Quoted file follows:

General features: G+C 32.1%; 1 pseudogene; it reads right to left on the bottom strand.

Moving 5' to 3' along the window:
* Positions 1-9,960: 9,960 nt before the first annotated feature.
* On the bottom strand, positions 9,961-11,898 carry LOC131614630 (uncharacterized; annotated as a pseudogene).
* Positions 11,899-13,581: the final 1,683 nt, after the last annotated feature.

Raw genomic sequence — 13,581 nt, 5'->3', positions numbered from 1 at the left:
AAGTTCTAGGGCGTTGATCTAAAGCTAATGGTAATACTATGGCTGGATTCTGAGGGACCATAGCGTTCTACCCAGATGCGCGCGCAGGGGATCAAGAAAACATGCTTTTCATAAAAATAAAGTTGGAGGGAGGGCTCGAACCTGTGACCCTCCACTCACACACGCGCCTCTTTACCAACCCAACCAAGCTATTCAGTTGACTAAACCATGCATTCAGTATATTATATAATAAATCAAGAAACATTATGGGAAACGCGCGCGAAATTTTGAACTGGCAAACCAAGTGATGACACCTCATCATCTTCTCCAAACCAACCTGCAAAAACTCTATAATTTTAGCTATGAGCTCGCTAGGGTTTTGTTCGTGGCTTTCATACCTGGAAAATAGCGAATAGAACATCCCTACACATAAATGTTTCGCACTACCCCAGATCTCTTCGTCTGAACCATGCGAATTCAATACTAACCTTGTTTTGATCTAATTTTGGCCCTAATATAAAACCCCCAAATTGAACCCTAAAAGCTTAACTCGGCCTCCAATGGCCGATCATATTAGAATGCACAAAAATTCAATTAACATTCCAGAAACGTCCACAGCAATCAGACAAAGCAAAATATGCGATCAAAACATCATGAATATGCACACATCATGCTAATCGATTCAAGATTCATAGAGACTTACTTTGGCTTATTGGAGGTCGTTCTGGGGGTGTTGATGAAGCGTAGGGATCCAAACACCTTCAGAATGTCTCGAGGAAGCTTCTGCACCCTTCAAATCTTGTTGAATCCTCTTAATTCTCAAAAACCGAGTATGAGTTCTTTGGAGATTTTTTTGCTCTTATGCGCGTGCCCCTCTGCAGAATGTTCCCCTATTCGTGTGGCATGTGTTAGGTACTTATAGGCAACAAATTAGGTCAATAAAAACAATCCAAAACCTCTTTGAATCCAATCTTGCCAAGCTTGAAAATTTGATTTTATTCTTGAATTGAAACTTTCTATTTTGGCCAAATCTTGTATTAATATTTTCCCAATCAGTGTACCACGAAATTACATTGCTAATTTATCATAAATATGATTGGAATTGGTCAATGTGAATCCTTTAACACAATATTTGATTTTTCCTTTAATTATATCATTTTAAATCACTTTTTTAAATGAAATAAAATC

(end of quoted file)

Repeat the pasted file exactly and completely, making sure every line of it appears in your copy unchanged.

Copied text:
General features: G+C 32.1%; 1 pseudogene; it reads right to left on the bottom strand.

Moving 5' to 3' along the window:
* Positions 1-9,960: 9,960 nt before the first annotated feature.
* On the bottom strand, positions 9,961-11,898 carry LOC131614630 (uncharacterized; annotated as a pseudogene).
* Positions 11,899-13,581: the final 1,683 nt, after the last annotated feature.

Raw genomic sequence — 13,581 nt, 5'->3', positions numbered from 1 at the left:
AAGTTCTAGGGCGTTGATCTAAAGCTAATGGTAATACTATGGCTGGATTCTGAGGGACCATAGCGTTCTACCCAGATGCGCGCGCAGGGGATCAAGAAAACATGCTTTTCATAAAAATAAAGTTGGAGGGAGGGCTCGAACCTGTGACCCTCCACTCACACACGCGCCTCTTTACCAACCCAACCAAGCTATTCAGTTGACTAAACCATGCATTCAGTATATTATATAATAAATCAAGAAACATTATGGGAAACGCGCGCGAAATTTTGAACTGGCAAACCAAGTGATGACACCTCATCATCTTCTCCAAACCAACCTGCAAAAACTCTATAATTTTAGCTATGAGCTCGCTAGGGTTTTGTTCGTGGCTTTCATACCTGGAAAATAGCGAATAGAACATCCCTACACATAAATGTTTCGCACTACCCCAGATCTCTTCGTCTGAACCATGCGAATTCAATACTAACCTTGTTTTGATCTAATTTTGGCCCTAATATAAAACCCCCAAATTGAACCCTAAAAGCTTAACTCGGCCTCCAATGGCCGATCATATTAGAATGCACAAAAATTCAATTAACATTCCAGAAACGTCCACAGCAATCAGACAAAGCAAAATATGCGATCAAAACATCATGAATATGCACACATCATGCTAATCGATTCAAGATTCATAGAGACTTACTTTGGCTTATTGGAGGTCGTTCTGGGGGTGTTGATGAAGCGTAGGGATCCAAACACCTTCAGAATGTCTCGAGGAAGCTTCTGCACCCTTCAAATCTTGTTGAATCCTCTTAATTCTCAAAAACCGAGTATGAGTTCTTTGGAGATTTTTTTGCTCTTATGCGCGTGCCCCTCTGCAGAATGTTCCCCTATTCGTGTGGCATGTGTTAGGTACTTATAGGCAACAAATTAGGTCAATAAAAACAATCCAAAACCTCTTTGAATCCAATCTTGCCAAGCTTGAAAATTTGATTTTATTCTTGAATTGAAACTTTCTATTTTGGCCAAATCTTGTATTAATATTTTCCCAATCAGTGTACCACGAAATTACATTGCTAATTTATCATAAATATGATTGGAATTGGTCAATGTGAATCCTTTAACACAATATTTGATTTTTCCTTTAATTATATCATTTTAAATCACTTTTTTAAATGAAATAAAATC